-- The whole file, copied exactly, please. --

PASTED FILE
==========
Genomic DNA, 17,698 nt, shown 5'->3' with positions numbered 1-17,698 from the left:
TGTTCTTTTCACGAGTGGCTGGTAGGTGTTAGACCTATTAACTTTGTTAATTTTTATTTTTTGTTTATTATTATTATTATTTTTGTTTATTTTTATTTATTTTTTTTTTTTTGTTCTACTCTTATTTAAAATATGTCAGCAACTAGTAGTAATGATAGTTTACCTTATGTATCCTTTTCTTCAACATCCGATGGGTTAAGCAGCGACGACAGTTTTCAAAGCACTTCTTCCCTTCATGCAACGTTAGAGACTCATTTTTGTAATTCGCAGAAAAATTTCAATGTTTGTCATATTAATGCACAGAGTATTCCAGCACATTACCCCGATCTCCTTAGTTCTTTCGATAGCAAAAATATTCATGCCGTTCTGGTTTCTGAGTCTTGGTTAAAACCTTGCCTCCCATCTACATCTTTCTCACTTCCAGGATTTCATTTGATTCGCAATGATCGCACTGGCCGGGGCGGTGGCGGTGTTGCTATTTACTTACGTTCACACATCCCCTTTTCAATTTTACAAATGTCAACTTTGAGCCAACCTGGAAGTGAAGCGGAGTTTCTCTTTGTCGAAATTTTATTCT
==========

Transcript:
Genomic DNA, 17,698 nt, shown 5'->3' with positions numbered 1-17,698 from the left:
TGTTCTTTTCACGAGTGGCTGGTAGGTGTTAGACCTATTAACTTTGTTAATTTTTATTTTTTGTTTATTATTATTATTATTTTTGTTTATTTTTATTTATTTTTTTTTTTTTGTTCTACTCTTATTTAAAATATGTCAGCAACTAGTAGTAATGATAGTTTACCTTATGTATCCTTTTCTTCAACATCCGATGGGTTAAGCAGCGACGACAGTTTTCAAAGCACTTCTTCCCTTCATGCAACGTTAGAGACTCATTTTTGTAATTCGCAGAAAAATTTCAATGTTTGTCATATTAATGCACAGAGTATTCCAGCACATTACCCCGATCTCCTTAGTTCTTTCGATAGCAAAAATATTCATGCCGTTCTGGTTTCTGAGTCTTGGTTAAAACCTTGCCTCCCATCTACATCTTTCTCACTTCCAGGATTTCATTTGATTCGCAATGATCGCACTGGCCGGGGCGGTGGCGGTGTTGCTATTTACTTACGTTCACACATCCCCTTTTCAATTTTACAAATGTCAACTTTGAGCCAACCTGGAAGTGAAGCGGAGTTTCTCTTTGTCGAAATTTTATTCT